Top climber Nina Williams recently wrote about the subject on Instagram. In her post, she says: “Proposal: Language management of route names. Distinguish between immature/vulgar/crude names and racist/sexist/ableist/homophobic/transphobic/ethnocentric/anti-Semitic names. Keep the vulgar names and toss the names that are historically violent and exclusive against entire communities of people. How do we draw that line? Imperfectly. But it must be drawn.” Read the full post below.
The bottom line is that if a route name is offensive then it has to be changed. It doesn’t matter if you don’t find it offensive, if someone does then that’s enough.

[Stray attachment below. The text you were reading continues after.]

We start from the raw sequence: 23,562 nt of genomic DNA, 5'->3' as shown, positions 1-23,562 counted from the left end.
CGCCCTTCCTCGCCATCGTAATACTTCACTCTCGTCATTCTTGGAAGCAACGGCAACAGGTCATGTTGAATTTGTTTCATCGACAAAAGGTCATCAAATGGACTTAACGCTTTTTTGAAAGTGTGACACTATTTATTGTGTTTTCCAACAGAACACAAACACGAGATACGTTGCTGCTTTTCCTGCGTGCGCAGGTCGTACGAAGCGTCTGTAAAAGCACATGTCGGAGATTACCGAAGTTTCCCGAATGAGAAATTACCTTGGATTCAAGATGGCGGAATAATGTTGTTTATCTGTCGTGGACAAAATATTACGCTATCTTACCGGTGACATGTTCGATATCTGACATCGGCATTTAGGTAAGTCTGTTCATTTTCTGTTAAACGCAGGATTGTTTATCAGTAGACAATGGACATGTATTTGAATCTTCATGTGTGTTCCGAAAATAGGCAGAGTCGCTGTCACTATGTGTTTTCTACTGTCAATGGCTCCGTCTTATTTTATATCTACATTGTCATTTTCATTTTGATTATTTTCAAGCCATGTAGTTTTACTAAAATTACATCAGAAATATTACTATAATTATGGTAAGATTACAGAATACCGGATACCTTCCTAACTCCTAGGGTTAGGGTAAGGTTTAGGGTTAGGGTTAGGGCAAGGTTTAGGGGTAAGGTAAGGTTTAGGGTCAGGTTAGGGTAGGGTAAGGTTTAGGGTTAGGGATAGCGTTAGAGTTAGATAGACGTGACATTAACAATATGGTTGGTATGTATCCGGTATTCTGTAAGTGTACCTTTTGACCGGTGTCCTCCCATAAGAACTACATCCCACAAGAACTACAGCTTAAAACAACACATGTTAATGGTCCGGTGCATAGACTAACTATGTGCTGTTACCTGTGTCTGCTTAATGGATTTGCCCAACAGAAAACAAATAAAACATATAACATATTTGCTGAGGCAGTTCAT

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Gerard Hauser, a professor emeritus of Communication @cuboulder, explains that “meanings develop through the interaction of symbols within contexts.” For the purpose of this caption, symbols are words. Contexts are social+historical experiences. We create meaning based on the words we most relate to, in the contexts we find ourselves in. That meaning, in turn, creates us. This cycle influences our perspectives. We get comfortable with our meanings until we evolve and interpret them in a different way. #growth “Through our management of language, we structure our perceptions of reality, preserving the past and creating new possibilities for the future.” (Hauser 1986). . Proposal: Language management of route names. Distinguish between immature/vulgar/crude names and racist/sexist/ableist/homophobic/transphobic/ethnocentric/anti-Semitic names. Keep the vulgar names and toss the names that are historically violent and exclusive against entire communities of people. How do we draw that line? Imperfectly. But it must be drawn. . Consider: When a Black person hears ‘Slavery Wall’ and is reminded of our country’s hateful history. When an LGBTQ+ person sends ‘Case of the Fags’ but for some reason isn’t psyched. When an Asian woman tries ‘Yellow Fever’ and is reminded of her fetishizing ex-boyfriend. These names take the ‘human’ out of ‘being’. People cannot just ‘be’ themselves when denial of their humanity is written, literally and figuratively, in stone. . Next Steps: (1) Acknowledge that the words we choose structure reality and that our experiences are not the same as others. (2) Voice opinions to those responsible for gatekeeping much of climbing’s history: guidebook authors. (3) Continue having conversations. Refer back to 1. Not every name will sit well. But, surely, we can examine those that discriminate against human beings. . We are all climbers. We get redpoint jitters, elvis leg. New beta and flow states. We are all trying our fucking hardest but some have to try a little harder…because the name of their crag mocks their personhood. Well, I can’t help you find new beta. But I can help define new meanings with a few simple words. #wordsmatter @james_lucas 📸